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Thread: Old Question new answers? Hot Start problems

  1. #1
    Join Date
    Aug 2009
    Tucson, AZ

    Default Old Question new answers? Hot Start problems

    Hi I wanted to make the changes to my 78 Scout II ss for the past couple of years but just have not gotten around to it yet. It's the standard problem of not starting when hot (especially true here in AZ). I feel my starter is fine as is my relatively new alternator and solenoid. The cables from Battery are 2-0 ga and in good health as well. I wanted to rig it up with a remote solenoid and the follow diagrams outline what I was planning. I wanted to get any of the expert's opinions on what would be the optimal fix and compare them. I did up these diagrams a couple of years ago and could use some help as I usually am less inclined with electrical issues than mechanical ones. Thanks for all and any input/help. AZ~Rich.
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  2. #2
    Join Date
    Feb 2009
    Aiken, SC


    If you are unfamiliar with wiring diagrams, even a simple one can be confusing. If your eyesight is bad, they tend to look jumbled.

    Step 1. Find a place to mount the solenoid so that the wires I'm about to mention can be moved (existing) or added (new) to that location.

    On the starter, there's a big fat battery cable. There is also some other wires on that same terminal. These wires are going to go to one terminal on the remote solenoid. Either large terminal will work.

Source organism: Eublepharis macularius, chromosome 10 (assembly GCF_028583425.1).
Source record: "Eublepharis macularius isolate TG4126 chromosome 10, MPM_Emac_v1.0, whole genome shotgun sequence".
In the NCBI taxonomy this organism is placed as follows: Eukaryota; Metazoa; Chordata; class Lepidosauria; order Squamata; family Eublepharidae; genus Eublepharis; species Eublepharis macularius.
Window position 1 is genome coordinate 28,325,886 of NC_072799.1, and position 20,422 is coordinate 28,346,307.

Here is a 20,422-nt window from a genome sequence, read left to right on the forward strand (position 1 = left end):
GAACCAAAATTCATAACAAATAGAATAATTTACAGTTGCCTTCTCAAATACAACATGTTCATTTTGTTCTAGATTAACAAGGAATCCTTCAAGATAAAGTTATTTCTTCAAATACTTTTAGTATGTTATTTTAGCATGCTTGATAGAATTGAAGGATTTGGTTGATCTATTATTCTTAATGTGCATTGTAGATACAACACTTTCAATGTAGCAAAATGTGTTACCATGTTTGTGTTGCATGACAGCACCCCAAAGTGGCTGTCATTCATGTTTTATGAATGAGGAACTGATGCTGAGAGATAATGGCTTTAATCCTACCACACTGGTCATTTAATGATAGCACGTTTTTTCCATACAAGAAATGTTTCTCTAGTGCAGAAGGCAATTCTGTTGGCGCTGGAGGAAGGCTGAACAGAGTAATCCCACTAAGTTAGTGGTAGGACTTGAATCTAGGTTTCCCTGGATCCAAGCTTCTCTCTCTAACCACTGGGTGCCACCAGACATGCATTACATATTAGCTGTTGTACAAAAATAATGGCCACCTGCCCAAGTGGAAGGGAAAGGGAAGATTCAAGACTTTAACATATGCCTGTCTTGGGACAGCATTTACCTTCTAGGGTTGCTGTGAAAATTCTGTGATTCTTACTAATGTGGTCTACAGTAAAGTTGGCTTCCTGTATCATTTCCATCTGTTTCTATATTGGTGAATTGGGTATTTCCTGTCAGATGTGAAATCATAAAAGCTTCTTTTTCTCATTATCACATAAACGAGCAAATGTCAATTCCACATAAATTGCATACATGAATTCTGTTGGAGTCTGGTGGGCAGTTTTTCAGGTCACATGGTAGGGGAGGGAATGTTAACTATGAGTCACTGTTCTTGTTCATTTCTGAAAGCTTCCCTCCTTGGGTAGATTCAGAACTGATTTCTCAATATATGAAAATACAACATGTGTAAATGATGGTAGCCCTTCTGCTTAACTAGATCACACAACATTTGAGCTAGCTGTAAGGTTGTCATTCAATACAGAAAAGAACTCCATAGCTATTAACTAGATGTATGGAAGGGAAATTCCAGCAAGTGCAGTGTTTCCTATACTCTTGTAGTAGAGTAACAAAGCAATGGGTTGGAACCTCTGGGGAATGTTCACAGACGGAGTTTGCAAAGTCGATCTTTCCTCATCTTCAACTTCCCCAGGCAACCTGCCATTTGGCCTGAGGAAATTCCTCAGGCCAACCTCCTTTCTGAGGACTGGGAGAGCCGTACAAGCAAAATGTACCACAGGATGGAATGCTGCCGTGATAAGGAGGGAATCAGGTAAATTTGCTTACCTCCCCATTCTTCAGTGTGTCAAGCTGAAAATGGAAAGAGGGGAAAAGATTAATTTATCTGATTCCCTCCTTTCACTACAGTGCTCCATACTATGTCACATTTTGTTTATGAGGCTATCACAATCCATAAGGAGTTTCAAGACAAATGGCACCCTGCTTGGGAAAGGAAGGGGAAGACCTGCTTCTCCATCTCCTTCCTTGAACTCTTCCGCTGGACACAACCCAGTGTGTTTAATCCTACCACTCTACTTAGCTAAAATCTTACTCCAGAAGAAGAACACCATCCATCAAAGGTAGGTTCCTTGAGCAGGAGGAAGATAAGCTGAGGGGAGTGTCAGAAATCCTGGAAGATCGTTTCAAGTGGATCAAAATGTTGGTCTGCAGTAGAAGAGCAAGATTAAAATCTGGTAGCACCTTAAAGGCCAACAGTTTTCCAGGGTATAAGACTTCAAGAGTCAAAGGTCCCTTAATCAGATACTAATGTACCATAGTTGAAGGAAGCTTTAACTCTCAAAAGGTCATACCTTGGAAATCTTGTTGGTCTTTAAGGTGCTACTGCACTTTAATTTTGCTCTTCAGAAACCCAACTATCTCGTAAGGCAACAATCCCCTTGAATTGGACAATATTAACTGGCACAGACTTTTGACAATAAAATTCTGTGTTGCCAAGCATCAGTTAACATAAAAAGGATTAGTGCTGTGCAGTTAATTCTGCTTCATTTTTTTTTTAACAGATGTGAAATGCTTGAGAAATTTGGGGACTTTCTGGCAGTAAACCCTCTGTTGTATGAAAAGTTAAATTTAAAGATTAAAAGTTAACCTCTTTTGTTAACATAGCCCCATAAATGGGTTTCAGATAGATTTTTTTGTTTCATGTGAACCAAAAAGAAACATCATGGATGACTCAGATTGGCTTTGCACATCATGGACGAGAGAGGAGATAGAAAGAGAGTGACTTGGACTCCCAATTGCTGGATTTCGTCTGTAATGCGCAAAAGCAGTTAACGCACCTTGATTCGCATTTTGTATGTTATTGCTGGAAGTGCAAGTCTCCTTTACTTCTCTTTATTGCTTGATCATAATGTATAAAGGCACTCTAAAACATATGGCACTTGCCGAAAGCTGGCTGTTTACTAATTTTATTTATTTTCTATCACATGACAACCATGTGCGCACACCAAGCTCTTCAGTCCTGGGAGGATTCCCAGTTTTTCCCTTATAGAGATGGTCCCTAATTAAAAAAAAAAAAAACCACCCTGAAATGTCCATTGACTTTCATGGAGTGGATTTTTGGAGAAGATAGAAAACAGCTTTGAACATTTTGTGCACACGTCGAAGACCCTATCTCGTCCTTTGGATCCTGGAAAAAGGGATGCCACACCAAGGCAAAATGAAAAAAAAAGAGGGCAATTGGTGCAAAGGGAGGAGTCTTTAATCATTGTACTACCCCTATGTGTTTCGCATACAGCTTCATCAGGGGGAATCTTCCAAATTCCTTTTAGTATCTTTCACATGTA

From the other terminal, the new battery cable will go to where you just took the wires off. This is the switch that puts power to the starter and removes it when you let go of the key. It's already better, because now the main feed to the rest of the truck is where you can reach it.

    There is a small wire attached to the S terminal. That wire goes to the trigger wire on the new remote solenoid. It's what trips the solenoid and switches the voltage.

    There are multiple ways to do the next step. What you're trying to do is put voltage right back on the S terminal (top terminal of the starter solenoid, not the bottom terminal) when you turn the key to "START." (That's what the wire you just moved does. Now it trips the remote solenoid instead of the starter solenoid).

    Since the remote solenoid switches when you turn the key to START, you can either
    (a)put a jumper from the B terminal to the S terminal, or you can
    (b) put a wire from the "I" terminal on the new solenoid down to the S terminal, or you can
    (c) put two wires together from where the new battery cable is connected, then split them up when they get to the starter.

    I prefer option C, which means I wrap the new S wire and new B wire with electrical tape all the way to make it easier to dress. It's the most work, but it gives me time to drink a beer. Option B keeps the wires separate for easier testing at the remote solenoid, and may be the smartest option. Option A is the easiest, but you lose the ability to trigger the solenoid without triggering the starter motor when troubleshooting.
    Allan E.
    Curmudgeon Extraordinaire
    Charter Member, Old Hippie IH Club
    Old fashioned binder freak


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